There are hundreds of differing ideas as to what exactly a survival kit should be. Most that I have seen are what I would call camping kits. They literally have everything thrown in including the kitchen sink. These are usually kits that these people will carry every day. They are in fact prepared for any possible outcome, but this really is not what a survival kit is. In my years of being in the wilderness I have learned that a survival kit is a last ditch kit that contains the bare essentials should a survival situation arise. These contents are for the most part lightweight and will pack into a very small package. These items are intended for use in a wilderness situation and will save your life when properly employed. Don’t get me wrong I do not see anything wrong with carrying everything you need in a bulk form as well as a lot of extra comfort items. This is as I said for the person that is intending to go into the wilderness prepared for an overnighter or to practice their survival skills. In my opinion there is one item I always hear left out of a well stocked survival kit, this is your support system back at home! Most survival situations can be shortened or all out prevented by just following a very basic strategy; let someone know where you are going and when you will be back. Let them know and make it perfectly clear what they need to do if you are not back in a certain time frame.
When a real survival situation rears its ugly head it sucks, Plain and simple. Most survival situations will occur while you are not prepared. Having a few basic items in place will keep your butt protected and provides you with the tools needed to cover your basic human needs while in this situation. Everyone has certain items they will carry with them every single day regardless of the stigma of the EDC. Breaking our basic human needs down we know we need shelter, fire, water, and food as the bare minimum to sustain life. Also while looking at your environment this will also dictate the kit you will construct. Here in the desert I personally like to keep things as lightweight as possible. The reason for this is very simple. Anyone that takes to the desert with a 70 LB rucksack is really asking for trouble. The military does this because they have a large water supply to be able to dispense to the troops. This is not the case in the desert and in the civilian world. I like to carry a few items in my wallet that will ensure a safe night. Notice I said safe not comfortable. I will also carry a few small items on my key chain, around my neck, and in the rim of my hat depending on which hat I wear. I will get more into this a little later.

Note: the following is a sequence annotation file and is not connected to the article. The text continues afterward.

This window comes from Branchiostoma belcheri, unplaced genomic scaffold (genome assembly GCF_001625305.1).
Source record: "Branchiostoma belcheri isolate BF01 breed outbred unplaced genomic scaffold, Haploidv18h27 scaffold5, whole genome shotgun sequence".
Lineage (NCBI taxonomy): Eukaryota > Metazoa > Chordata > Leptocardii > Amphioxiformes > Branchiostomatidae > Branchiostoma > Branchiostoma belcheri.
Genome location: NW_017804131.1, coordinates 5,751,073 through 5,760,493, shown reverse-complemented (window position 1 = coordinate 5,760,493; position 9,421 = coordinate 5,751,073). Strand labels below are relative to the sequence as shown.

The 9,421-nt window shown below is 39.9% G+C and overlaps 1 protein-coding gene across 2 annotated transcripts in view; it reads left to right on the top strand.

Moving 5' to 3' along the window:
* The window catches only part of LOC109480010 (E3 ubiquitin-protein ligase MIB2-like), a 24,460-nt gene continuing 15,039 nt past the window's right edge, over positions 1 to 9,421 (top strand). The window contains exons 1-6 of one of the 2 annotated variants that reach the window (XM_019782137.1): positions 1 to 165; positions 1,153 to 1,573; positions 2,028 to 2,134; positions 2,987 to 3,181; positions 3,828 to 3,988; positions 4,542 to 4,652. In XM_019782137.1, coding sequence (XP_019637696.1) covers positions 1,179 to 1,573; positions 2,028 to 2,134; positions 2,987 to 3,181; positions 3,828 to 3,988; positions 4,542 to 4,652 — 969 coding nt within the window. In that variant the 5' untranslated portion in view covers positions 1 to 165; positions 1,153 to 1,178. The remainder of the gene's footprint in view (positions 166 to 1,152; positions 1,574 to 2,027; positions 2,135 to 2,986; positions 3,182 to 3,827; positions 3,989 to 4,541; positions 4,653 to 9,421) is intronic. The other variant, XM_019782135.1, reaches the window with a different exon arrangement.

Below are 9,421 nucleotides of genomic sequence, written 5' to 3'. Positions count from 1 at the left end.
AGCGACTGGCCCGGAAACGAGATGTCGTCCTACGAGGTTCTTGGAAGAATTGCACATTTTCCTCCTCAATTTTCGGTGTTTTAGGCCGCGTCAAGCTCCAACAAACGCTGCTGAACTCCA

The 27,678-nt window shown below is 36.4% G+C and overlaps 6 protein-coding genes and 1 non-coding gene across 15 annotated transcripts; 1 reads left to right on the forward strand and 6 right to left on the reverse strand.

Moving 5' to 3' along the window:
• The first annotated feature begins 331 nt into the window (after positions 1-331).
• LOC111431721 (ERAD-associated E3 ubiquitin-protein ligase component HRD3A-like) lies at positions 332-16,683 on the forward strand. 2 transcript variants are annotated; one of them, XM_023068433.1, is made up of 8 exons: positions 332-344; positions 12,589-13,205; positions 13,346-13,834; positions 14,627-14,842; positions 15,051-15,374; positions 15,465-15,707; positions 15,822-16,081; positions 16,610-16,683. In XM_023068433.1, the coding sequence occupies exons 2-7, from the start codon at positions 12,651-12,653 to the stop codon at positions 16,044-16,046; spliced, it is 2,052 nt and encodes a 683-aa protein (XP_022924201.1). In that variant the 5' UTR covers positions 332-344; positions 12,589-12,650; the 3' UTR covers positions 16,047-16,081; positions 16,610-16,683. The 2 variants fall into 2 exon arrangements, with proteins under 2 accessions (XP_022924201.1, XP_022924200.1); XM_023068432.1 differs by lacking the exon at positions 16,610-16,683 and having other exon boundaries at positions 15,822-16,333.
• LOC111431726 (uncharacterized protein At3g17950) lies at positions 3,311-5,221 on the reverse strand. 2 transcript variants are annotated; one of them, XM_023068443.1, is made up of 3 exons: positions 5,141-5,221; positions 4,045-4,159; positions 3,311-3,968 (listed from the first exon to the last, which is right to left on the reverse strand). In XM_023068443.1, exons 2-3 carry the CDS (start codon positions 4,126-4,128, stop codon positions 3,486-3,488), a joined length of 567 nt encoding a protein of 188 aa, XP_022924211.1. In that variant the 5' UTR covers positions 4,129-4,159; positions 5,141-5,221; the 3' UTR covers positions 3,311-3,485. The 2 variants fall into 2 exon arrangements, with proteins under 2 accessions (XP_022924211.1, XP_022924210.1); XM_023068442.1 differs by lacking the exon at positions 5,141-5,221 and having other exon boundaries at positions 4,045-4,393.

One very misunderstood fact about the desert is the sheer lack of water. In my area I know where the water holes are and how to find water. This is a huge factor when in comes to survival in the desert. I can utilize a very light weight kit that will not cause me to expend a lot of energy in turn creating an even larger water deficit. The 10 to 15 miles between water holes in 110 degree and hotter temps is a LONG way. In some cases I have mentioned using your water supply as a fuel tank. When you drink half it is time to turn around and go back. Anyone that has spent time in the desert will tell you this is sound advice especially for the novice hiker. This is where it is direly important to maintain a good supply of fresh drinking water. This also reflects the extreme importance of knowing where to find water. I personally have ignored this on a few occasions while only carrying 2 gallons on me. When it’s hot and you run out of water you can lose up to a pint or more of water an hour depending on your activity level. I am here to tell this sucks! I have noticed the drive of some to keep pushing instead of stopping and resting in the shade just to curve the water deficit and move on in the cooler times of the day. This I only suggest doing if you need water (and you will), do not have significant resources where you are, or you are in severe risk of injury or death. These are really the only times you should move out. Remember what I said earlier about your support system back at home. By staying put you are also helping them and the SAR teams locate you. In most cases I have seen search and rescue fly in and pin point someone and send in searchers on foot or in jeeps or even horseback to make contact. Don’t try to be a hero and self rescue in these cases. While searchers are looking for you; you could end up in a totally different canyon making their jobs even harder.